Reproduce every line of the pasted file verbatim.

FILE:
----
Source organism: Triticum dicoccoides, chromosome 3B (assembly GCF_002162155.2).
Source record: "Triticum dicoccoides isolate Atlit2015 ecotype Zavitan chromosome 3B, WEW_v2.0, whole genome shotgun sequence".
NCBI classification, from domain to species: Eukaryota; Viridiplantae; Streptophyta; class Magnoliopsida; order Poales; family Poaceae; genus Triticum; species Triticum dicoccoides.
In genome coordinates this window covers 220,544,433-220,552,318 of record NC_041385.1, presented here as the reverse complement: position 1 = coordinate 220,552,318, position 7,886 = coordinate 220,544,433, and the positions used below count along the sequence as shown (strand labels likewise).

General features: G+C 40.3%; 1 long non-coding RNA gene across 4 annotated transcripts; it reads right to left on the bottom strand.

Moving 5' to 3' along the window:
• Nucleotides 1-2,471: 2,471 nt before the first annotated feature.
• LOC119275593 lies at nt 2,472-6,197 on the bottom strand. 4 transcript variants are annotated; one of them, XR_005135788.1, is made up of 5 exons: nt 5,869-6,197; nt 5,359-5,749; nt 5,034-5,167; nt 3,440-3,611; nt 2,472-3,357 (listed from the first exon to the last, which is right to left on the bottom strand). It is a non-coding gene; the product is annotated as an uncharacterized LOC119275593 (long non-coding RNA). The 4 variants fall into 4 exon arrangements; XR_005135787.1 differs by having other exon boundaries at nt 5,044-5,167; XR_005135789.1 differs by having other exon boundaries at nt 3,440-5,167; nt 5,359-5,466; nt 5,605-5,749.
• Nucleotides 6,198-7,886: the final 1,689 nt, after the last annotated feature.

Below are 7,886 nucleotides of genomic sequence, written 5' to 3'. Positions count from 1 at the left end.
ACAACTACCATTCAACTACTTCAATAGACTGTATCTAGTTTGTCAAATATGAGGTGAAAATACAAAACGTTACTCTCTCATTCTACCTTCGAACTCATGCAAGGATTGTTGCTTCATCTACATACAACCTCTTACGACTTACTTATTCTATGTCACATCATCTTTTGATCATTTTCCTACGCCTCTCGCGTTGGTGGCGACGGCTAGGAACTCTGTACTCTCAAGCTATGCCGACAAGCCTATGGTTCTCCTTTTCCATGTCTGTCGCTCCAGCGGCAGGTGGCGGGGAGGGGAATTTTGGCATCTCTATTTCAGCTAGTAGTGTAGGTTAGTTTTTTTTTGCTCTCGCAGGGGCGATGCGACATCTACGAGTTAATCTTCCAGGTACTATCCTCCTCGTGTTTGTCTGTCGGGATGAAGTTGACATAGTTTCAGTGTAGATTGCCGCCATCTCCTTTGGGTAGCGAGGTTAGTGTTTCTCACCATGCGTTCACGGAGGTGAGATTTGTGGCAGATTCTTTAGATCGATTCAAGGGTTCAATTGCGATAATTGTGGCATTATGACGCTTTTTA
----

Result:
Source organism: Triticum dicoccoides, chromosome 3B (assembly GCF_002162155.2).
Source record: "Triticum dicoccoides isolate Atlit2015 ecotype Zavitan chromosome 3B, WEW_v2.0, whole genome shotgun sequence".
NCBI classification, from domain to species: Eukaryota; Viridiplantae; Streptophyta; class Magnoliopsida; order Poales; family Poaceae; genus Triticum; species Triticum dicoccoides.
In genome coordinates this window covers 220,544,433-220,552,318 of record NC_041385.1, presented here as the reverse complement: position 1 = coordinate 220,552,318, position 7,886 = coordinate 220,544,433, and the positions used below count along the sequence as shown (strand labels likewise).

General features: G+C 40.3%; 1 long non-coding RNA gene across 4 annotated transcripts; it reads right to left on the bottom strand.

Moving 5' to 3' along the window:
• Nucleotides 1-2,471: 2,471 nt before the first annotated feature.
• LOC119275593 lies at nt 2,472-6,197 on the bottom strand. 4 transcript variants are annotated; one of them, XR_005135788.1, is made up of 5 exons: nt 5,869-6,197; nt 5,359-5,749; nt 5,034-5,167; nt 3,440-3,611; nt 2,472-3,357 (listed from the first exon to the last, which is right to left on the bottom strand). It is a non-coding gene; the product is annotated as an uncharacterized LOC119275593 (long non-coding RNA). The 4 variants fall into 4 exon arrangements; XR_005135787.1 differs by having other exon boundaries at nt 5,044-5,167; XR_005135789.1 differs by having other exon boundaries at nt 3,440-5,167; nt 5,359-5,466; nt 5,605-5,749.
• Nucleotides 6,198-7,886: the final 1,689 nt, after the last annotated feature.

Below are 7,886 nucleotides of genomic sequence, written 5' to 3'. Positions count from 1 at the left end.
ACAACTACCATTCAACTACTTCAATAGACTGTATCTAGTTTGTCAAATATGAGGTGAAAATACAAAACGTTACTCTCTCATTCTACCTTCGAACTCATGCAAGGATTGTTGCTTCATCTACATACAACCTCTTACGACTTACTTATTCTATGTCACATCATCTTTTGATCATTTTCCTACGCCTCTCGCGTTGGTGGCGACGGCTAGGAACTCTGTACTCTCAAGCTATGCCGACAAGCCTATGGTTCTCCTTTTCCATGTCTGTCGCTCCAGCGGCAGGTGGCGGGGAGGGGAATTTTGGCATCTCTATTTCAGCTAGTAGTGTAGGTTAGTTTTTTTTTGCTCTCGCAGGGGCGATGCGACATCTACGAGTTAATCTTCCAGGTACTATCCTCCTCGTGTTTGTCTGTCGGGATGAAGTTGACATAGTTTCAGTGTAGATTGCCGCCATCTCCTTTGGGTAGCGAGGTTAGTGTTTCTCACCATGCGTTCACGGAGGTGAGATTTGTGGCAGATTCTTTAGATCGATTCAAGGGTTCAATTGCGATAATTGTGGCATTATGACGCTTTTTA